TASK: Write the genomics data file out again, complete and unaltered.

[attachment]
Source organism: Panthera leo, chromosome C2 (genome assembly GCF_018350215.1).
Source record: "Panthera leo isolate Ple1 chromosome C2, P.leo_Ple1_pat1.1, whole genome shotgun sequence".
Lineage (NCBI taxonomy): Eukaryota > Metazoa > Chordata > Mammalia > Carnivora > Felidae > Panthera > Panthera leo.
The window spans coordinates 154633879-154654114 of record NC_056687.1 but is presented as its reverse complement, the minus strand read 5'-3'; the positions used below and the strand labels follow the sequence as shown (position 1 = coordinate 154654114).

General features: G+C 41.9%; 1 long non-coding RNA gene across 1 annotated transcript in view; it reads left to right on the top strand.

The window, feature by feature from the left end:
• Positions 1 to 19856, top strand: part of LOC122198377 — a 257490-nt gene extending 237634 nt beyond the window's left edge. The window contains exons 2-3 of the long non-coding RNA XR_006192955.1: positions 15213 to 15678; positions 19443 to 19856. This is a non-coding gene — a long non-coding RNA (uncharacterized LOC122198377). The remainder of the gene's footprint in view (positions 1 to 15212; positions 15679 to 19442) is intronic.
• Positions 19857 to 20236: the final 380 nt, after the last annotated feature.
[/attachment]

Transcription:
Source organism: Panthera leo, chromosome C2 (genome assembly GCF_018350215.1).
Source record: "Panthera leo isolate Ple1 chromosome C2, P.leo_Ple1_pat1.1, whole genome shotgun sequence".
Lineage (NCBI taxonomy): Eukaryota > Metazoa > Chordata > Mammalia > Carnivora > Felidae > Panthera > Panthera leo.
The window spans coordinates 154633879-154654114 of record NC_056687.1 but is presented as its reverse complement, the minus strand read 5'-3'; the positions used below and the strand labels follow the sequence as shown (position 1 = coordinate 154654114).

General features: G+C 41.9%; 1 long non-coding RNA gene across 1 annotated transcript in view; it reads left to right on the top strand.

The window, feature by feature from the left end:
• Positions 1 to 19856, top strand: part of LOC122198377 — a 257490-nt gene extending 237634 nt beyond the window's left edge. The window contains exons 2-3 of the long non-coding RNA XR_006192955.1: positions 15213 to 15678; positions 19443 to 19856. This is a non-coding gene — a long non-coding RNA (uncharacterized LOC122198377). The remainder of the gene's footprint in view (positions 1 to 15212; positions 15679 to 19442) is intronic.
• Positions 19857 to 20236: the final 380 nt, after the last annotated feature.